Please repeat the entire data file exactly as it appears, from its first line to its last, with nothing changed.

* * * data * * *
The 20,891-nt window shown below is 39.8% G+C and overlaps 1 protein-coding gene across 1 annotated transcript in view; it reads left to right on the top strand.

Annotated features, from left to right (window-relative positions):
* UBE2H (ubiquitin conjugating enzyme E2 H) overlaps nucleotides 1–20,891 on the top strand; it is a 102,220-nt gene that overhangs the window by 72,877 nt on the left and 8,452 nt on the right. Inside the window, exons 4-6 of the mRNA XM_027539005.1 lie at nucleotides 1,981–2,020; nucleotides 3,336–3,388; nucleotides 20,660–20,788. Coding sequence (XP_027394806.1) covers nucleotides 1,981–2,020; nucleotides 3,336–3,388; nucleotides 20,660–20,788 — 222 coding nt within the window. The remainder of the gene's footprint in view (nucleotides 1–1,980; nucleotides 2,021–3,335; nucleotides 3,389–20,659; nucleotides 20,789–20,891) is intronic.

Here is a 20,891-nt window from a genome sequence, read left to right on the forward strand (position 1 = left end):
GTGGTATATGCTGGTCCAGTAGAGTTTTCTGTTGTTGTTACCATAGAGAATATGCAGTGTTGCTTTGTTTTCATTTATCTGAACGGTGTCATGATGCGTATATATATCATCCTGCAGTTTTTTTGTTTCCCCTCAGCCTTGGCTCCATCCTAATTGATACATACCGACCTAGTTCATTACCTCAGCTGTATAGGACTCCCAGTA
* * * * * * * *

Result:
The 20,891-nt window shown below is 39.8% G+C and overlaps 1 protein-coding gene across 1 annotated transcript in view; it reads left to right on the top strand.

Annotated features, from left to right (window-relative positions):
* UBE2H (ubiquitin conjugating enzyme E2 H) overlaps nucleotides 1–20,891 on the top strand; it is a 102,220-nt gene that overhangs the window by 72,877 nt on the left and 8,452 nt on the right. Inside the window, exons 4-6 of the mRNA XM_027539005.1 lie at nucleotides 1,981–2,020; nucleotides 3,336–3,388; nucleotides 20,660–20,788. Coding sequence (XP_027394806.1) covers nucleotides 1,981–2,020; nucleotides 3,336–3,388; nucleotides 20,660–20,788 — 222 coding nt within the window. The remainder of the gene's footprint in view (nucleotides 1–1,980; nucleotides 2,021–3,335; nucleotides 3,389–20,659; nucleotides 20,789–20,891) is intronic.

Here is a 20,891-nt window from a genome sequence, read left to right on the forward strand (position 1 = left end):
GTGGTATATGCTGGTCCAGTAGAGTTTTCTGTTGTTGTTACCATAGAGAATATGCAGTGTTGCTTTGTTTTCATTTATCTGAACGGTGTCATGATGCGTATATATATCATCCTGCAGTTTTTTTGTTTCCCCTCAGCCTTGGCTCCATCCTAATTGATACATACCGACCTAGTTCATTACCTCAGCTGTATAGGACTCCCAGTA